First-Year Studies: Modern Myths of Paris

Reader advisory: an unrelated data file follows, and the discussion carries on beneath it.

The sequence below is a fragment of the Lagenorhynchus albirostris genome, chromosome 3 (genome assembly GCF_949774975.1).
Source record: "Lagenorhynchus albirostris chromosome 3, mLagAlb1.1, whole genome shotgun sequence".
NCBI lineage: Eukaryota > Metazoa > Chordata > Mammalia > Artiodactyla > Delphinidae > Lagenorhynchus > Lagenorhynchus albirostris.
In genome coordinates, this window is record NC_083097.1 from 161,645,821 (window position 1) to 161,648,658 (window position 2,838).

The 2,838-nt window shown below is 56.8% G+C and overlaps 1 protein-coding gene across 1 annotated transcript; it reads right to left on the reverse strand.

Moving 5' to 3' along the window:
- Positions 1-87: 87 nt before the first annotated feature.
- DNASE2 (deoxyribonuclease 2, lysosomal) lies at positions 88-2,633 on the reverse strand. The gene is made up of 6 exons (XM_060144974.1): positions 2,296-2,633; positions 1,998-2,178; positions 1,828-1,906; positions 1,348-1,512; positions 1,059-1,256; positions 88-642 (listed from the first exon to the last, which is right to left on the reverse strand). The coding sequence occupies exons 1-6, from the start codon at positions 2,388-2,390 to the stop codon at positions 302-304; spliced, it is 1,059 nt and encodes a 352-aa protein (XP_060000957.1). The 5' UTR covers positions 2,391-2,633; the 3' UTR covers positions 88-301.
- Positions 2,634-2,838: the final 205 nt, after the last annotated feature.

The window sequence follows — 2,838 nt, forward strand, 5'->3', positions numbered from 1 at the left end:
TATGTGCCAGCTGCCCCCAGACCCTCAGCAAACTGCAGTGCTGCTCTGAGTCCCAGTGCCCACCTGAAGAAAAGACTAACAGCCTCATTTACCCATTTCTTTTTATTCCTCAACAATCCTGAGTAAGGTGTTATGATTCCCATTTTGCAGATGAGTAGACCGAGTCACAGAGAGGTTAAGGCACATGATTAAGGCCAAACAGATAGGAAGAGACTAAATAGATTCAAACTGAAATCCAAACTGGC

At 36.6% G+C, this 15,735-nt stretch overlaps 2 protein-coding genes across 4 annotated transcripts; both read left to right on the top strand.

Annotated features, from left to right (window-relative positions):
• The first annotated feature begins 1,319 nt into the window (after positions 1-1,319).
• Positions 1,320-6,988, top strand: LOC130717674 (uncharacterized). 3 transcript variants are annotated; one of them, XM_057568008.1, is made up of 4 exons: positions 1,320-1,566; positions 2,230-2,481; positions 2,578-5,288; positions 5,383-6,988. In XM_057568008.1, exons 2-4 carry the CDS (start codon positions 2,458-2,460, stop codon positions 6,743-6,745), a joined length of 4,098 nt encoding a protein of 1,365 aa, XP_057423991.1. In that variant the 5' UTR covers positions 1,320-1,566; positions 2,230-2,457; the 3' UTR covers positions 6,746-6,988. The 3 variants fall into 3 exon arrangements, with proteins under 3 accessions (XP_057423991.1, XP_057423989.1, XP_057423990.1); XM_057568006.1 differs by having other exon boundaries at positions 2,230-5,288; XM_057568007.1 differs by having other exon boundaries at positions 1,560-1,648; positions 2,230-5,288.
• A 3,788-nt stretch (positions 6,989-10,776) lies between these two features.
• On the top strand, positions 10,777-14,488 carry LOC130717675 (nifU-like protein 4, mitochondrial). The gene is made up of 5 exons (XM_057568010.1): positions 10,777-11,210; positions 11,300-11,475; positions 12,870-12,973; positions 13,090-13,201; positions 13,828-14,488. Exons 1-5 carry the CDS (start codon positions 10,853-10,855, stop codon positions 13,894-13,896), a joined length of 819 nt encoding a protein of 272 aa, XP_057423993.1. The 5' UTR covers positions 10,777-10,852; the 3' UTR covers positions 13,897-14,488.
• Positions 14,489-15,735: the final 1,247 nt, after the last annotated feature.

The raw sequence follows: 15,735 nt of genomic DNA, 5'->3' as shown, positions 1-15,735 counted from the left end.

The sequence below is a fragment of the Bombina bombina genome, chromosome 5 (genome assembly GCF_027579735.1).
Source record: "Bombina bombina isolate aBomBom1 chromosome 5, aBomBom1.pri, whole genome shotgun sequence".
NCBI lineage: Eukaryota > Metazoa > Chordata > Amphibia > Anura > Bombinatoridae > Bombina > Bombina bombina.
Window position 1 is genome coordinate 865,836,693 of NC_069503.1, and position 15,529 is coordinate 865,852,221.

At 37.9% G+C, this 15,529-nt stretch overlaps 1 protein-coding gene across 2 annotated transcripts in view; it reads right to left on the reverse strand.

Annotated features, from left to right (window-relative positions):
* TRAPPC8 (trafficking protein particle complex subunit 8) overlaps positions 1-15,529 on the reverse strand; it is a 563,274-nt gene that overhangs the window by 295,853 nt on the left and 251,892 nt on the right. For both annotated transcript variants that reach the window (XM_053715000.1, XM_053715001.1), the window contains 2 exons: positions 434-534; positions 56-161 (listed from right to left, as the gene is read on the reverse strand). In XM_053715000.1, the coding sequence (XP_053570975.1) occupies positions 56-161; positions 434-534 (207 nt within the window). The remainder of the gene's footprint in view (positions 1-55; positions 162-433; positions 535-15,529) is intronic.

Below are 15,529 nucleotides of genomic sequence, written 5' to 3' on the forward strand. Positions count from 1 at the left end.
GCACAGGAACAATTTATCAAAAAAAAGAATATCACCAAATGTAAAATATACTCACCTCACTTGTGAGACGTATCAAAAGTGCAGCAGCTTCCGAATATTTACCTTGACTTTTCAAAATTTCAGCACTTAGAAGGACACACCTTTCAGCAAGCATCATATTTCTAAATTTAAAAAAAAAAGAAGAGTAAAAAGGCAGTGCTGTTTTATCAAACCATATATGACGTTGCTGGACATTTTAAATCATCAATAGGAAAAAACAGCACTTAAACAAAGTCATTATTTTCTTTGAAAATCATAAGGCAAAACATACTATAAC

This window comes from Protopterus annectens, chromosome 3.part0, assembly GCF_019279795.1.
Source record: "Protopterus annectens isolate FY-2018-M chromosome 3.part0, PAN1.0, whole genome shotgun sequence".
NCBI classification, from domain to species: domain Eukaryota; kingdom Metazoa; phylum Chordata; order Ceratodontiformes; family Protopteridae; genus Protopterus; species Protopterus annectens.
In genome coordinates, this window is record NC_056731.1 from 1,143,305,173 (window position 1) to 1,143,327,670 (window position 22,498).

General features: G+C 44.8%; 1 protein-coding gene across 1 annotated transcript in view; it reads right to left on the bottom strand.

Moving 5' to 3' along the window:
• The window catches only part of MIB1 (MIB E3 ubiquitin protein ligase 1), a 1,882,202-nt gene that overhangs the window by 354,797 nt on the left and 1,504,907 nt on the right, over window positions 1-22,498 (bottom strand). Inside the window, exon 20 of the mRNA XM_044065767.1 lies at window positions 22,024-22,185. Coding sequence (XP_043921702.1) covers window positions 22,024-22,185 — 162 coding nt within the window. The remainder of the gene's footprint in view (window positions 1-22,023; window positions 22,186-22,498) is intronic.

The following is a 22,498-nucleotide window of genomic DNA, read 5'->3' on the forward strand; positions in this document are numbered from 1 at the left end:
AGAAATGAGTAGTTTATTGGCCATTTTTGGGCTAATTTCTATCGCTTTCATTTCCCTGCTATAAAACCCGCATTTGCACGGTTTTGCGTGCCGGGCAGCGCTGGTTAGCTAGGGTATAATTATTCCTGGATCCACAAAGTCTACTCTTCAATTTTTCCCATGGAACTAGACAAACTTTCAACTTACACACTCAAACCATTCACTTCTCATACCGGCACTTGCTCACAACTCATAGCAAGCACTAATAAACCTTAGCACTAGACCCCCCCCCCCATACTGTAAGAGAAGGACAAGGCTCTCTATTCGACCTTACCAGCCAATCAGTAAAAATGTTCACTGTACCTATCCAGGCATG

This course will explore the powerful hold that Paris exerted on literature in the 19th and 20th centuries, the period when the city became a world capital of artistic, intellectual, and political life. Our guiding focus will be on how writers used the geography of Paris—its streets, monuments, markets, and slums—to reflect on the complexities of modern life, posing it as a place of revolution and banality, alienation and community, seduction and monstrosity. We will pay particular attention to the ways in which the representation of the city allowed writers to question the form and function of literature itself. We will begin with the 19th-century French novelists and poets who made Paris the site of epic literary struggles, including Honoré de Balzac, Charles Baudelaire, Victor Hugo, and Émile Zola. We will then see how the city provided fertile ground for the aesthetic experimentations of 20th-century literature in works by Guillaume Apollinaire, André Breton, Louis Aragon, and Georges Perec. Finally, we will see how Paris is experienced as a cosmopolitan and global space in works by expatriates, immigrants, former colonial subjects, and travelers as varied as Henry James, Gertrude Stein, Ernest Hemingway, James Baldwin, Jack Kerouac, Mehdi Charef, Fatou Diome, and Enrique Vila-Matas. Beyond our focus on close readings of literary texts, students will have the opportunity to read some theoretical considerations of Paris; we will also watch several films where Paris features predominately.